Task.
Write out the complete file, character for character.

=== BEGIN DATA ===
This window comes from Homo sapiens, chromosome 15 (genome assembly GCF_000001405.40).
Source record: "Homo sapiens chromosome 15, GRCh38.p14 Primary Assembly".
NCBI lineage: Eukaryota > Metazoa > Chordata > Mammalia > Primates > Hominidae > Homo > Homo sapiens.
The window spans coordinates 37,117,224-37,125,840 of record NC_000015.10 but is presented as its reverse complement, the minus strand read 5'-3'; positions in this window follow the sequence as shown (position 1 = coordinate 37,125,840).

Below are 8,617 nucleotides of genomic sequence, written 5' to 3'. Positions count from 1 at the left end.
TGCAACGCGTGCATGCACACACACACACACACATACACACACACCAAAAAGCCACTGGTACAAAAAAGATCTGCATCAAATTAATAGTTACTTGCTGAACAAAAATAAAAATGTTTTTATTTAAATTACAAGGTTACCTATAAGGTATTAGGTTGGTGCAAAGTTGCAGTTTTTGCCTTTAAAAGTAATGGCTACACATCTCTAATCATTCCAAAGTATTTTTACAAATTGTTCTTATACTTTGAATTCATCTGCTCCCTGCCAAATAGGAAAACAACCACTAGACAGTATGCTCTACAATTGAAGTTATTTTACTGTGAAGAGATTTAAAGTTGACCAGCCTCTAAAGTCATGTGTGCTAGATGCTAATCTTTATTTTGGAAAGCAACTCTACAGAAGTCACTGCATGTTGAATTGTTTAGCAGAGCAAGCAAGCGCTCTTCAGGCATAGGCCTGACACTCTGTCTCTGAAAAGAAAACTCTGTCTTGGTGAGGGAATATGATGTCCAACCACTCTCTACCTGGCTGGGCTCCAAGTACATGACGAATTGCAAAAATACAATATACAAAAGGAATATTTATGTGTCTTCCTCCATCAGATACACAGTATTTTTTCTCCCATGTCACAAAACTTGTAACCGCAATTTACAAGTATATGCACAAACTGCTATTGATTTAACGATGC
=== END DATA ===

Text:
This window comes from Homo sapiens, chromosome 15 (genome assembly GCF_000001405.40).
Source record: "Homo sapiens chromosome 15, GRCh38.p14 Primary Assembly".
NCBI lineage: Eukaryota > Metazoa > Chordata > Mammalia > Primates > Hominidae > Homo > Homo sapiens.
The window spans coordinates 37,117,224-37,125,840 of record NC_000015.10 but is presented as its reverse complement, the minus strand read 5'-3'; positions in this window follow the sequence as shown (position 1 = coordinate 37,125,840).

Below are 8,617 nucleotides of genomic sequence, written 5' to 3'. Positions count from 1 at the left end.
TGCAACGCGTGCATGCACACACACACACACACATACACACACACCAAAAAGCCACTGGTACAAAAAAGATCTGCATCAAATTAATAGTTACTTGCTGAACAAAAATAAAAATGTTTTTATTTAAATTACAAGGTTACCTATAAGGTATTAGGTTGGTGCAAAGTTGCAGTTTTTGCCTTTAAAAGTAATGGCTACACATCTCTAATCATTCCAAAGTATTTTTACAAATTGTTCTTATACTTTGAATTCATCTGCTCCCTGCCAAATAGGAAAACAACCACTAGACAGTATGCTCTACAATTGAAGTTATTTTACTGTGAAGAGATTTAAAGTTGACCAGCCTCTAAAGTCATGTGTGCTAGATGCTAATCTTTATTTTGGAAAGCAACTCTACAGAAGTCACTGCATGTTGAATTGTTTAGCAGAGCAAGCAAGCGCTCTTCAGGCATAGGCCTGACACTCTGTCTCTGAAAAGAAAACTCTGTCTTGGTGAGGGAATATGATGTCCAACCACTCTCTACCTGGCTGGGCTCCAAGTACATGACGAATTGCAAAAATACAATATACAAAAGGAATATTTATGTGTCTTCCTCCATCAGATACACAGTATTTTTTCTCCCATGTCACAAAACTTGTAACCGCAATTTACAAGTATATGCACAAACTGCTATTGATTTAACGATGC